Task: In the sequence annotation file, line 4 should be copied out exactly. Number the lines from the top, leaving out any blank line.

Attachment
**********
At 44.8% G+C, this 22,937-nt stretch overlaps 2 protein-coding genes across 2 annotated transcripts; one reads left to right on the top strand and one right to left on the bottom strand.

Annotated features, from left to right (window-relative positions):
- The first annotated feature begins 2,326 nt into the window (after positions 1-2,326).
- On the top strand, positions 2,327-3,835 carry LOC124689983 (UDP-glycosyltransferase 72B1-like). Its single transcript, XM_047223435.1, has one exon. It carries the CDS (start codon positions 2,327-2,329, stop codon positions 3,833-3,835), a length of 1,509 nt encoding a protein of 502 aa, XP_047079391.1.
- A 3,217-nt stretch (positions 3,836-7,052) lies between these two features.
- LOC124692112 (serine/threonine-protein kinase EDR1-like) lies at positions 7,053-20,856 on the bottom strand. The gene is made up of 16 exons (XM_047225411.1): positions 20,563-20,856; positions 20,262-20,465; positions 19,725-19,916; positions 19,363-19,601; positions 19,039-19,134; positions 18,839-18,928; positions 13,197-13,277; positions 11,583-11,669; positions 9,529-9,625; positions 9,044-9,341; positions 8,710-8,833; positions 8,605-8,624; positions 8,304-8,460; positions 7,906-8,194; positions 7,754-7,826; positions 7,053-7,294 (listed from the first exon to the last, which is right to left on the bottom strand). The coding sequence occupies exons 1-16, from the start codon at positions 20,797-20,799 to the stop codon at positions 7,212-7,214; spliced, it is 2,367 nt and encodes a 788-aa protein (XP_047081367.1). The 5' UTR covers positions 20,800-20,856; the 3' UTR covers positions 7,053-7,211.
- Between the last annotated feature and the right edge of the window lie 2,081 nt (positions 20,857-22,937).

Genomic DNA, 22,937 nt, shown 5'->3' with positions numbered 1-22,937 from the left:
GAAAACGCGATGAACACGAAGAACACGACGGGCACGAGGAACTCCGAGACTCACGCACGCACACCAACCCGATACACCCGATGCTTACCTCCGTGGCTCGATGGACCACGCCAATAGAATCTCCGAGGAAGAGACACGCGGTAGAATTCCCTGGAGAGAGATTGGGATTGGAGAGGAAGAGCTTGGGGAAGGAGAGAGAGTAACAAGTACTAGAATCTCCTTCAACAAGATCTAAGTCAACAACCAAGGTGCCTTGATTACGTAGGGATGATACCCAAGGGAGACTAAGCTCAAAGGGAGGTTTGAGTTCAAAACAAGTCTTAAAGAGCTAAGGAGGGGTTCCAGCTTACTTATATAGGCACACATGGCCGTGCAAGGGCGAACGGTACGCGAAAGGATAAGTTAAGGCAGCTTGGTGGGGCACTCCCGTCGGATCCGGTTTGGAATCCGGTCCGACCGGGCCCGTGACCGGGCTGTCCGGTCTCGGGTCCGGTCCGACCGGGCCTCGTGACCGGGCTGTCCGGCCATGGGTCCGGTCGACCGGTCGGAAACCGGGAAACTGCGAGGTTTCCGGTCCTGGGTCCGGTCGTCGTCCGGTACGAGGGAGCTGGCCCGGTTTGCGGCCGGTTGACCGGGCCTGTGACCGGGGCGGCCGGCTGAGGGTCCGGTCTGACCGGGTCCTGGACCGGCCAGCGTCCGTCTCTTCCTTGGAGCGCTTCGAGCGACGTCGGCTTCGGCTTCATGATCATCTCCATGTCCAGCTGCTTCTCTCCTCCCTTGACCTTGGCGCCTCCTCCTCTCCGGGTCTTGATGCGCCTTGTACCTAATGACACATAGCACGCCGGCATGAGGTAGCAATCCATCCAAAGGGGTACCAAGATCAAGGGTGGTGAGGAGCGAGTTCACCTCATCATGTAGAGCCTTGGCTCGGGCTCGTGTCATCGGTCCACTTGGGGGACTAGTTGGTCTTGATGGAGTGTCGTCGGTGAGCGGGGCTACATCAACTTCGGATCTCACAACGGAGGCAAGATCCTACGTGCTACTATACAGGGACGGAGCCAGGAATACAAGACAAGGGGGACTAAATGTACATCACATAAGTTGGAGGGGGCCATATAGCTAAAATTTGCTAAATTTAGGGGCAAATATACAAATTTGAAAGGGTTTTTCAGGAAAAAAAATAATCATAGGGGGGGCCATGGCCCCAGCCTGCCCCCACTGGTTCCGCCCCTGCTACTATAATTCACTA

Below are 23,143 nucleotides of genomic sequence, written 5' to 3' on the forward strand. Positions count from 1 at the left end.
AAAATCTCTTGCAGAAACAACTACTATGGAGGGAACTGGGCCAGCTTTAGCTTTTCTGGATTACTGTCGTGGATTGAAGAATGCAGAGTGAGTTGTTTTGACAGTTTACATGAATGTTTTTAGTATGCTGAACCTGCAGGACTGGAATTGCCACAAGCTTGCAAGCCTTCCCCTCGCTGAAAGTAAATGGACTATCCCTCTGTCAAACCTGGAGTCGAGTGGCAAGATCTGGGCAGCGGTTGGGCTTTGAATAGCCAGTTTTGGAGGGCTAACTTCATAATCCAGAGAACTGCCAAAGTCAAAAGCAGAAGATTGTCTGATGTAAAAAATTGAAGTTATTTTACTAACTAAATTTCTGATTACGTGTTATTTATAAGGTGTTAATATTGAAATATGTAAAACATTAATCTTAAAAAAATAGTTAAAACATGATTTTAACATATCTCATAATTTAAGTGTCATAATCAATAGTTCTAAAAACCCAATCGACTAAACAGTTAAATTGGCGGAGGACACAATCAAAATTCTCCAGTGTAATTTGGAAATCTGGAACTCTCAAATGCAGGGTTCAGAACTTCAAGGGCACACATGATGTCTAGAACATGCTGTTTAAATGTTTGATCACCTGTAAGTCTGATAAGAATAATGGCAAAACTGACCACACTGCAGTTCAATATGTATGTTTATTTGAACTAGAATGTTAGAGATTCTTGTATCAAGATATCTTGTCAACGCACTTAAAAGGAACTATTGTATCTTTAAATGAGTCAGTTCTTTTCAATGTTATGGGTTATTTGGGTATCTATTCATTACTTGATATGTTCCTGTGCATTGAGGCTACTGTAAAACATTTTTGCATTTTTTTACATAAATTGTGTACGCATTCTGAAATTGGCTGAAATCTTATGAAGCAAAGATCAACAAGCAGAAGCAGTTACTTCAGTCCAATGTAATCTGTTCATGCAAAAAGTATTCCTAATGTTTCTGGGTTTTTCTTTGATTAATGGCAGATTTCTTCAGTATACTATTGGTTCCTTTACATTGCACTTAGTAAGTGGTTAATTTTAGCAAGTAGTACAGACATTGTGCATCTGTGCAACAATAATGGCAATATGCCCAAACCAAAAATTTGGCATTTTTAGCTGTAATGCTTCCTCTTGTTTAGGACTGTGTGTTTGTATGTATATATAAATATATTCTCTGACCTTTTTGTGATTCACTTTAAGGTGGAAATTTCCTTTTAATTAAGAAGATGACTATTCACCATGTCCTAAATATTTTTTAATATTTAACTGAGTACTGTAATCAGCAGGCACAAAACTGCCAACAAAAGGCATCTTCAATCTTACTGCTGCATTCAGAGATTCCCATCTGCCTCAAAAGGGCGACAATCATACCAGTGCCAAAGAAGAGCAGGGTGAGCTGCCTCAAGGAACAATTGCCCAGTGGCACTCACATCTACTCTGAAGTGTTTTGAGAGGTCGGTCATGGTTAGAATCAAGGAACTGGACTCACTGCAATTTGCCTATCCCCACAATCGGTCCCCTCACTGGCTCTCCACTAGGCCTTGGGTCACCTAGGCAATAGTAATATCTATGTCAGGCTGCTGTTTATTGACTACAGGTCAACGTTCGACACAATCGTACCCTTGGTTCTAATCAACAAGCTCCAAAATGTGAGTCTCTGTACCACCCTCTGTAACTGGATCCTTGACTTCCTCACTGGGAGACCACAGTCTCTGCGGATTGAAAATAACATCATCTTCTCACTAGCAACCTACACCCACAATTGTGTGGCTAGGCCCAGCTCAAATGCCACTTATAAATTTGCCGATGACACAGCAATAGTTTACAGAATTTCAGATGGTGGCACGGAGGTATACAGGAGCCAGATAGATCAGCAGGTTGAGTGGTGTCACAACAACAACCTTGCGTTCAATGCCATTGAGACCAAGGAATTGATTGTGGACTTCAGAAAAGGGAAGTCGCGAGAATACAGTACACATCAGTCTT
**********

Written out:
- On the top strand, positions 2,327-3,835 carry LOC124689983 (UDP-glycosyltransferase 72B1-like). Its single transcript, XM_047223435.1, has one exon. It carries the CDS (start codon positions 2,327-2,329, stop codon positions 3,833-3,835), a length of 1,509 nt encoding a protein of 502 aa, XP_047079391.1.